Lost in Loss

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Karl Edward Wagner chose to attend the University of North Carolina largely because he would be able to meet one of his favorite writers, Manly Wade Wellman. Wellman had been a writer for the old Weird Tales pulp, among many others, though he no longer wrote fantasy or horror. As they became fast friends, Karl convinced Manly to return to the fold. Frances Wellman wrote that Karl became a loving friend for the rest of his life.

Considering that Karl’s relationship with his own somewhat distant father was strained –and what father would want his son to give up medicine for writing, as Karl intended to do and eventually did? — it seems likely inevitable that Manly would become both mentor and father-figure to the “big Dutchman”, as he called him. Conversely, Manly’s own son Wade seems likely to have been a disappointment to him, as David Drake reports he was living in a “charity hostel” because of substance abuse issues at the time of his mother’s death. Not that Karl was free of substance abuse issues himself, of course.

Even though he never practiced medicine, and was quite aware of the failings of the medical community, including the hubris of the men who held the power of life or death in their hands, Karl was educated as a doctor and would sometimes refer to himself as one. See Philip Challinoor’s “No-one Gets Well in Hospital” and John Mayer’s “The Dark Muse of Karl Edward Wagner” for some interesting additional information on this.

In the late 70’s, at the height of his career, with a contract for three Conan pastiches, Karl suddenly got writer’s block. Or something happened. His drinking picked up to an alarming rate. He wrote of being in despair, but didn’t write much else. He did continue to edit The Year’s Best Horror series, though.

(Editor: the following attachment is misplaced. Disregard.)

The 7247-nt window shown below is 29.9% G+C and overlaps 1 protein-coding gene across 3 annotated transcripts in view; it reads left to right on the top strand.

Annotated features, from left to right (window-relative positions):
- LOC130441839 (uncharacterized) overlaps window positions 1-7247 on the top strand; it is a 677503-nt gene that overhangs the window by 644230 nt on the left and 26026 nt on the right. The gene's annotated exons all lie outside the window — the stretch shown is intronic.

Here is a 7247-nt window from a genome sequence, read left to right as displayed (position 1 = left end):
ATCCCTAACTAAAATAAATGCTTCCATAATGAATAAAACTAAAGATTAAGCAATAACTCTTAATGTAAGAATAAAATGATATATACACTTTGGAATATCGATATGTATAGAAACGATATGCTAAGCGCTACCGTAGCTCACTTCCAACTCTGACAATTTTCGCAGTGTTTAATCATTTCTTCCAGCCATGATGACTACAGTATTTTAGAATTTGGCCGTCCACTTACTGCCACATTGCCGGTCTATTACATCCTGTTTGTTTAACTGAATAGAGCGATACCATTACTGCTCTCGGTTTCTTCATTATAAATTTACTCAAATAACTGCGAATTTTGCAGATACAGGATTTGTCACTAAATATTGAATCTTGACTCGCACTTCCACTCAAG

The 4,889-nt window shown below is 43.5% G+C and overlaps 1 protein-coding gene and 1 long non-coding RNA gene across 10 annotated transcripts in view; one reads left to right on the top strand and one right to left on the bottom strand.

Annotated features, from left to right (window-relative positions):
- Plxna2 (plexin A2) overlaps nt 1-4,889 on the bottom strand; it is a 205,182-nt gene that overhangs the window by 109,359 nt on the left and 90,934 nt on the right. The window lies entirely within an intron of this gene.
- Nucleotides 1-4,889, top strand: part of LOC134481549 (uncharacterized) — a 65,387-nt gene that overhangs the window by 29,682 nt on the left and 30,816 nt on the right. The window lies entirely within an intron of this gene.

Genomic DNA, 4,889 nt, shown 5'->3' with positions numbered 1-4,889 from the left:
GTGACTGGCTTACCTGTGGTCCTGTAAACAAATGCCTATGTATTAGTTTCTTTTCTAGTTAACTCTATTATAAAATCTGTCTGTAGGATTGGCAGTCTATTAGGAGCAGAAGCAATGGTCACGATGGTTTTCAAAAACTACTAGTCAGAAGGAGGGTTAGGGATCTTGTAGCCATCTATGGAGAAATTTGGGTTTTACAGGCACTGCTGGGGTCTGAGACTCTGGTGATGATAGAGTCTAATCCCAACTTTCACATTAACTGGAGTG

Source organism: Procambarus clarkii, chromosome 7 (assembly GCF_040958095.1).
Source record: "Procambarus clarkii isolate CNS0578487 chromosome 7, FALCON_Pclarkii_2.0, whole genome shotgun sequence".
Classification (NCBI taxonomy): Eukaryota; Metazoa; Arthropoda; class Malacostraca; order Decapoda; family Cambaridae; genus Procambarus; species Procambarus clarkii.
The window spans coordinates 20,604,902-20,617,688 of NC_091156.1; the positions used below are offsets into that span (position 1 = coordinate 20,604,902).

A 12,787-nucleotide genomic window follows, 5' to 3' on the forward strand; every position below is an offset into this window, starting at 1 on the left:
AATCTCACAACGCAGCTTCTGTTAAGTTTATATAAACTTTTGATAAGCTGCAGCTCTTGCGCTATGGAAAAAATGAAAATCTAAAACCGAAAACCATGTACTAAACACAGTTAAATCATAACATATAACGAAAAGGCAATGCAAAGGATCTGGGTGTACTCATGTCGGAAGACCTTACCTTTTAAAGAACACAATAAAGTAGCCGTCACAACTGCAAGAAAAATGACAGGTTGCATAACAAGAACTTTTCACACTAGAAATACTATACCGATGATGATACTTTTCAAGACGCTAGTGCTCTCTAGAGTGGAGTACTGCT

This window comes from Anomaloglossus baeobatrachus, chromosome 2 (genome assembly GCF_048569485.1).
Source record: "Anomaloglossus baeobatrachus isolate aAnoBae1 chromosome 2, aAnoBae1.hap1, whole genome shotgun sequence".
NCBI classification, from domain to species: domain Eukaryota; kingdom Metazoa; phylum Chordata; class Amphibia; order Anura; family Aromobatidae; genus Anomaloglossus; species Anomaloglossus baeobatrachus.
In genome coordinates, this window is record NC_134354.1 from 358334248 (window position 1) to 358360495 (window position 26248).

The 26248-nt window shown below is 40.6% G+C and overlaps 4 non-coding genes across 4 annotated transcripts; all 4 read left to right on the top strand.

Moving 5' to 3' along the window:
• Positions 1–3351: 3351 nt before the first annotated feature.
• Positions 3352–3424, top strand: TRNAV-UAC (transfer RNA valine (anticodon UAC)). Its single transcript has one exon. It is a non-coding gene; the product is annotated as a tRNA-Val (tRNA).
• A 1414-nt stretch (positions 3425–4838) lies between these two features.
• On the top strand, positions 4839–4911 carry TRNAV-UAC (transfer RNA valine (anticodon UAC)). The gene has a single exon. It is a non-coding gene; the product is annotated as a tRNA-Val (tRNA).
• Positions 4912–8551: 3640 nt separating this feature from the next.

Fast forward to 1986. I had called Karl up to invite him to my house for a party, on the occasion of some of our mutual friends being in town and them wanting to get together with him and Barbara. I had explained how to get there, mentioning that you had to cross a blue bridge across the Little River and then look for the next left, and he seemed to be drunkenly whimsical about the idea of a blue bridge for some reason. Then I asked the question any fan would ask, and which he was no doubt very tired of hearing: “When are we going to see some more of your stuff come out?” He replied, shortly, that he had been spending all his time “keeping Manly alive.”


I hadn’t known that he was looking after Manly, who had taken a fall early that year and developed bedsores that led to amputations. But I did know that it struck me as the hubris of a doctor facing down fate, God, or whatever you want to call the inevitable, and that it would not end well. When Manly finally died, Karl cried unabashedly in Frances’ arms.

After that, the drinking wasn’t for fun, or to put off facing his tasks, it was for solace. And the need for solace never went away. At least, that’s what I think. I think Karl’s similarity to Robert E. Howard extended to the inability to deal with the loss of a loved one, and that’s what ultimately killed him. It was a waste and a damn shame.